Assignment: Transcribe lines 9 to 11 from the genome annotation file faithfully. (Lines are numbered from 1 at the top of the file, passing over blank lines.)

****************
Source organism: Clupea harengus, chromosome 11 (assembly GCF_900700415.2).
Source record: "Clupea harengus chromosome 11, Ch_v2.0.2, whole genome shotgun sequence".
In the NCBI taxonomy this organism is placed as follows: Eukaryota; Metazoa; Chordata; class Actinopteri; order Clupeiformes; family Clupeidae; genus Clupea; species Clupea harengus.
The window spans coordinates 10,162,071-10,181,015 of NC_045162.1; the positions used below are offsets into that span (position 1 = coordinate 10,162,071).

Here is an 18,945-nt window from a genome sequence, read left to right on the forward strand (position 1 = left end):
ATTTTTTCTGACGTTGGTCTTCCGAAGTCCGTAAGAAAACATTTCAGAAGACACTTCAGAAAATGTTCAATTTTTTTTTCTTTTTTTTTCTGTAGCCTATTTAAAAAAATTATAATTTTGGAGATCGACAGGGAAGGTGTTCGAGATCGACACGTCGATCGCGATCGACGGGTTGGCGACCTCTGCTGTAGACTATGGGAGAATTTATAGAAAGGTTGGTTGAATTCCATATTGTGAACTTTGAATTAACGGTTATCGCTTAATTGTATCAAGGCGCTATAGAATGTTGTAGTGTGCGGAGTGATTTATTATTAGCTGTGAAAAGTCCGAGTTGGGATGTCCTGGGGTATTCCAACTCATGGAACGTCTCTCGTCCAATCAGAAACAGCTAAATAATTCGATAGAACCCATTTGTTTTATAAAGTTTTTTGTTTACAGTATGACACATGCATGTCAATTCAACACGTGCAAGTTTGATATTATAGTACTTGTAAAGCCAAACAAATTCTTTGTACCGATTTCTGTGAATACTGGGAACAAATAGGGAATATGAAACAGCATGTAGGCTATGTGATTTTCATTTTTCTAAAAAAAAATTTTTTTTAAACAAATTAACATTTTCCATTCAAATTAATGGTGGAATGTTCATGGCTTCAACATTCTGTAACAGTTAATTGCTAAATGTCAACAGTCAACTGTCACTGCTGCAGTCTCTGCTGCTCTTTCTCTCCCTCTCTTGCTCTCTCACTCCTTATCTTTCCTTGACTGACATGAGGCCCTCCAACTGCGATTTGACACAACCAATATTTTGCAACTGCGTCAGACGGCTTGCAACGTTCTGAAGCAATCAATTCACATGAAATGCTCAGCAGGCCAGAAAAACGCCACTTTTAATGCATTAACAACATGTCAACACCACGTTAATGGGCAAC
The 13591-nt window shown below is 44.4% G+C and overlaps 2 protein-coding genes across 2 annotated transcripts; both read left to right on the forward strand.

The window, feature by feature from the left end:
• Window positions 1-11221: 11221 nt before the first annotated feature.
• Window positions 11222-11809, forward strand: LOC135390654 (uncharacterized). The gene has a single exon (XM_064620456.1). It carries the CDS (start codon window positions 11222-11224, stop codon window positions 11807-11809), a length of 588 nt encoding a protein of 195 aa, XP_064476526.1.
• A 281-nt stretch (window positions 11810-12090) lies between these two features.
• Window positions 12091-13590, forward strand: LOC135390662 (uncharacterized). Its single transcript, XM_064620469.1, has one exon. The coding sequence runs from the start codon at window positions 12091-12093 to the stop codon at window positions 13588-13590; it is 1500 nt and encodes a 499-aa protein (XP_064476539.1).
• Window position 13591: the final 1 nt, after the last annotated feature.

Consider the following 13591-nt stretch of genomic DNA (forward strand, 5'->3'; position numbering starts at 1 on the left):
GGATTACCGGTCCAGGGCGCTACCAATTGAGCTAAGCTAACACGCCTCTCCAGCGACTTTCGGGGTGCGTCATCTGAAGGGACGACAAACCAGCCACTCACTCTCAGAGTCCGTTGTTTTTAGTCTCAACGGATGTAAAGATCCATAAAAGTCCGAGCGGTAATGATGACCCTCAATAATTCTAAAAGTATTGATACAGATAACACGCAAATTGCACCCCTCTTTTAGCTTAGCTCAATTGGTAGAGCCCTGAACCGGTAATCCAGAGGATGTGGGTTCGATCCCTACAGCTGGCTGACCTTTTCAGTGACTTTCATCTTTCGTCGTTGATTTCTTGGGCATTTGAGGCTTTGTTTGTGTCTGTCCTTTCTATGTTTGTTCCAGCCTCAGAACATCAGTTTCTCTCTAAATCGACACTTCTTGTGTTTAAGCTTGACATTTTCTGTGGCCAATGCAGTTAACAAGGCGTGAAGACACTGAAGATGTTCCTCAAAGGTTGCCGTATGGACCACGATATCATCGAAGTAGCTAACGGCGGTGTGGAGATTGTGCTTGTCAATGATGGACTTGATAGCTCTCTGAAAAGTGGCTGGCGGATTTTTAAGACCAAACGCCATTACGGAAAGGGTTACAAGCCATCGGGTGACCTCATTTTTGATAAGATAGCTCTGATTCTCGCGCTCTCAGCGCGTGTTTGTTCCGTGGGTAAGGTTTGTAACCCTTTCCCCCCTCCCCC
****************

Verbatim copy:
• Window positions 1-11221: 11221 nt before the first annotated feature.
• Window positions 11222-11809, forward strand: LOC135390654 (uncharacterized). The gene has a single exon (XM_064620456.1). It carries the CDS (start codon window positions 11222-11224, stop codon window positions 11807-11809), a length of 588 nt encoding a protein of 195 aa, XP_064476526.1.
• A 281-nt stretch (window positions 11810-12090) lies between these two features.